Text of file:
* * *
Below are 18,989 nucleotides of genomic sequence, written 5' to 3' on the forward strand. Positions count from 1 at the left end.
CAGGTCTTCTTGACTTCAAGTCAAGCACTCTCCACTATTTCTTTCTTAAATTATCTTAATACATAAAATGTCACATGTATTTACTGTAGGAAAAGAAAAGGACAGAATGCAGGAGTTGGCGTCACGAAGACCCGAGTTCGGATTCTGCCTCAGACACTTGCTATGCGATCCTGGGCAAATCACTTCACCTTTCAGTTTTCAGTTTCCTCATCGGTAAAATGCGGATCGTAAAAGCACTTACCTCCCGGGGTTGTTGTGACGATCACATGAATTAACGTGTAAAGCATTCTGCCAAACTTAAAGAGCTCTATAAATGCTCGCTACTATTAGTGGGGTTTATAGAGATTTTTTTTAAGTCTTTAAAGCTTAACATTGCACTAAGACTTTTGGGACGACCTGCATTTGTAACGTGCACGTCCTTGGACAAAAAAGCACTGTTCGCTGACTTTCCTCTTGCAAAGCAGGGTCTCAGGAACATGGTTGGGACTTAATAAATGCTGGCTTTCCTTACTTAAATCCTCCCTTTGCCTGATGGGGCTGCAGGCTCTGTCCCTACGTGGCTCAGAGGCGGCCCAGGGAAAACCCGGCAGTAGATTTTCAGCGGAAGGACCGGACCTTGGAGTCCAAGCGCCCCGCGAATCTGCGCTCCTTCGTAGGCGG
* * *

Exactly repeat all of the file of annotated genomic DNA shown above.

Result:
Below are 18,989 nucleotides of genomic sequence, written 5' to 3' on the forward strand. Positions count from 1 at the left end.
CAGGTCTTCTTGACTTCAAGTCAAGCACTCTCCACTATTTCTTTCTTAAATTATCTTAATACATAAAATGTCACATGTATTTACTGTAGGAAAAGAAAAGGACAGAATGCAGGAGTTGGCGTCACGAAGACCCGAGTTCGGATTCTGCCTCAGACACTTGCTATGCGATCCTGGGCAAATCACTTCACCTTTCAGTTTTCAGTTTCCTCATCGGTAAAATGCGGATCGTAAAAGCACTTACCTCCCGGGGTTGTTGTGACGATCACATGAATTAACGTGTAAAGCATTCTGCCAAACTTAAAGAGCTCTATAAATGCTCGCTACTATTAGTGGGGTTTATAGAGATTTTTTTTAAGTCTTTAAAGCTTAACATTGCACTAAGACTTTTGGGACGACCTGCATTTGTAACGTGCACGTCCTTGGACAAAAAAGCACTGTTCGCTGACTTTCCTCTTGCAAAGCAGGGTCTCAGGAACATGGTTGGGACTTAATAAATGCTGGCTTTCCTTACTTAAATCCTCCCTTTGCCTGATGGGGCTGCAGGCTCTGTCCCTACGTGGCTCAGAGGCGGCCCAGGGAAAACCCGGCAGTAGATTTTCAGCGGAAGGACCGGACCTTGGAGTCCAAGCGCCCCGCGAATCTGCGCTCCTTCGTAGGCGG